Dr. Brian Monahan, the attending physician of the US Congress and Supreme Court, informed Senate staff behind closed doors on Tuesday afternoon that he expects a staggering 70 to 150 million people in the United States to become infected with COVID-19, according to a March 11 report by NBC News that cited two unnamed sources.
In Europe, German Chancellor Angela Merkel has stated a similar figure — that up to 70 percent of Germany, some 58 million people, could become infected.
No senators attended the private meeting, which was for administrative staff and personnel from both parties. Monahan briefed staff on ways to stay healthy and prevent the virus from spreading. He also told staffers that, right now, coronavirus testing would be administered only to members of Congress, and that staff should go to their doctors if they are experiencing any symptoms.
Monahan’s comments were made public just hours after the World Health Organization (WHO) formally declared the coronavirus outbreak a pandemic and cited “alarming levels of inaction” by governments to prevent the spread. At the same time, WHO Director-General Dr. Tedros Adhanom Ghebreyesus warned that it wasn’t just some countries lacked “capacity” or “resources” but that “[s]ome countries are struggling with a lack of resolve.”
This was seen most clearly during US President Trump’s prime time presidential address last night. During his remarks, Trump, visibly rattled, announced no new measures to fight the expanding health crisis. He instead invoked a reactionary ban on all travel from Europe for 30 days, excluding the United Kingdom, as well as using emergency powers to provide economic relief to small businesses and large corporations.
In a comment directly contradicting Monahan, Trump reasserted his lie that for “the vast majority of Americans, the risk is very, very low.” At the same time, the conflicting stances between the claims of the president and the admission by a top US official that nearly half the country might fall victim to the pandemic highlights the paralysis of the Trump administration and the entire political establishment in the face of the most perilous public health crisis since the Spanish flu in 1918.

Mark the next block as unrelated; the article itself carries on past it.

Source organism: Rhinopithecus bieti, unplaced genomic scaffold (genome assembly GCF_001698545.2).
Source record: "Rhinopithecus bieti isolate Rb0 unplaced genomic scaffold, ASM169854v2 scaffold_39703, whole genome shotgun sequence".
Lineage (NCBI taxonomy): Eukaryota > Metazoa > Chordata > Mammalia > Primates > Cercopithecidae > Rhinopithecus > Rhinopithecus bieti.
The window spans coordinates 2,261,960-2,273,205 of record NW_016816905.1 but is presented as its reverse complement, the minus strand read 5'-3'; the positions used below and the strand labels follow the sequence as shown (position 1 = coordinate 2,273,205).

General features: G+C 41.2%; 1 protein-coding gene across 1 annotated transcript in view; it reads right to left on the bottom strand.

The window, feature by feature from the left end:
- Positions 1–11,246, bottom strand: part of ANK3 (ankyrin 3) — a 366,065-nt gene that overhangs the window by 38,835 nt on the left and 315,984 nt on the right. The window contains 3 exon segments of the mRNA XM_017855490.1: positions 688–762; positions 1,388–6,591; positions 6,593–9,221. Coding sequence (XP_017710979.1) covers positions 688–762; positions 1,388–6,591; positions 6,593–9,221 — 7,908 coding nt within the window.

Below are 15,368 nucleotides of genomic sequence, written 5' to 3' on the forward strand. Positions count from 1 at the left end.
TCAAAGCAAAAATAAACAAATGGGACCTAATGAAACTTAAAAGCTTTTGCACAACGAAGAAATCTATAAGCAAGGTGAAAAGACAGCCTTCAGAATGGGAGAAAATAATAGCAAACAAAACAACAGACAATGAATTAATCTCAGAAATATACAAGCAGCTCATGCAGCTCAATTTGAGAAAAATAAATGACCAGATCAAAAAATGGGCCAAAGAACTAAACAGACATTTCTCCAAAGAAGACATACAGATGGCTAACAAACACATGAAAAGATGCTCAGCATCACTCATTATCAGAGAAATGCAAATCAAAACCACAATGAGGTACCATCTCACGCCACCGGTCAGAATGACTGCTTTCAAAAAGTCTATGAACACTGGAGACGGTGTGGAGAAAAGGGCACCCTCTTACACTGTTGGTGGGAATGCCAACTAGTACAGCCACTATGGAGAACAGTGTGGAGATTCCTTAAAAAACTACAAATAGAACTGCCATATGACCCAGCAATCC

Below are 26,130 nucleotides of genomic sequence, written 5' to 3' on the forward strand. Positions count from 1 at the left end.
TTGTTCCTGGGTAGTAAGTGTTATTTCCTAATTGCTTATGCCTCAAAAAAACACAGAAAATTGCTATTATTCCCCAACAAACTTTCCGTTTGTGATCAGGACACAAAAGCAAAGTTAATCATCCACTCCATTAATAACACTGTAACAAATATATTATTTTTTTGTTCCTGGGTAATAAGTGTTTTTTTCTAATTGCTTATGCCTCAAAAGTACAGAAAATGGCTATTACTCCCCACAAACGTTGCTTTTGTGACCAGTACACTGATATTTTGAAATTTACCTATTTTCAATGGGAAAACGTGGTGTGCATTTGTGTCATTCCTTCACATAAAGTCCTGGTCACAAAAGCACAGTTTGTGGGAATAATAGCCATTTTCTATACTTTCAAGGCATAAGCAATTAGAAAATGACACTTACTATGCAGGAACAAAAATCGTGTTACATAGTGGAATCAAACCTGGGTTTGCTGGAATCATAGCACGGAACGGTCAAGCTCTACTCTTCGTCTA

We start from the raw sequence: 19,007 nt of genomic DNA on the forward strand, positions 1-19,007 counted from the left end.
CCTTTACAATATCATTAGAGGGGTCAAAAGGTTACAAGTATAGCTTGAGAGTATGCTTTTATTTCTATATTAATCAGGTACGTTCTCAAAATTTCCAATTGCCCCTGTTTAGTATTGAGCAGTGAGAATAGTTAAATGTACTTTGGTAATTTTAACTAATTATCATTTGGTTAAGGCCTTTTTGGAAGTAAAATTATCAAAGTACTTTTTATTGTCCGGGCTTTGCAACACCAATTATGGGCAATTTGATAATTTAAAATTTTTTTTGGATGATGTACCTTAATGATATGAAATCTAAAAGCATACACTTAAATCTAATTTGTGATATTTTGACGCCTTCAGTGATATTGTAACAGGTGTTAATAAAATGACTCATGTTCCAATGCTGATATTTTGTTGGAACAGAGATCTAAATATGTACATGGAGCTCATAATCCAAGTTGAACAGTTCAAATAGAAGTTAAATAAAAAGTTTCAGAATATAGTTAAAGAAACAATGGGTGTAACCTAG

The report from NBC came amidst data showing a sharp increase in total cases worldwide to at least 126,000 and more than 4,600 deaths — a 50 percent increase in new cases internationally, compared to a 30 percent increase the previous day. The number of cases outside of China has increased 13-fold in the past two weeks to more than 40,000, and the number of countries where infection has been reported has tripled.
At the current rate, there will be a million cases outside of China by the end of this month and one million cases in the United States alone sometime during the second week of April.
“Congress’s attending physician told the Senate that he expects between 70 to 150 million people to eventually contract the coronavirus in the United States,” Congresswoman Rashida Tlaib announced Thursday, March 12, during a hearing of the House of Representatives with members of the president’s coronavirus task force, confirming the earlier NBC report.
Asked by Tlaib whether he believed the projection was accurate, Dr. Anthony Fauci, head of the National Institute of Allergy and Infectious Diseases (NIAID), told the hearing: “We really need to be careful with those kinds of predictions because that’s based on a model.”
He added that “all models are as good as the assumptions that you put into the model” and that with containment and mitigation the upper end of the projection could be avoided.
In what presumably was an attempt to provide a silver lining to the congressional staffers, Monahan reportedly touted that 80 percent of those who contract the virus will recover, and the overall mortality rate is around 1 per cent, according to the latest estimate provided by Fauci to Congress on Wednesday.
At the low end of the projection this would mean about 700,000 deaths. At the high end it would mean 1.5 million deaths.
While there are so far no reports indicating what he thinks will happen to the other 20 percent of COVID-19 patients, the virus’ progression through China and internationally gives some indication.
Heart disease was the leading cause of death for Americans in 2018, with just over 650,000 deaths in 2018. The flu and pneumonia caused around 60,000 deaths.
As of Friday, there has been more than 1,600 cases and 40 deaths in the US, according to a tracker maintained by Johns Hopkins University.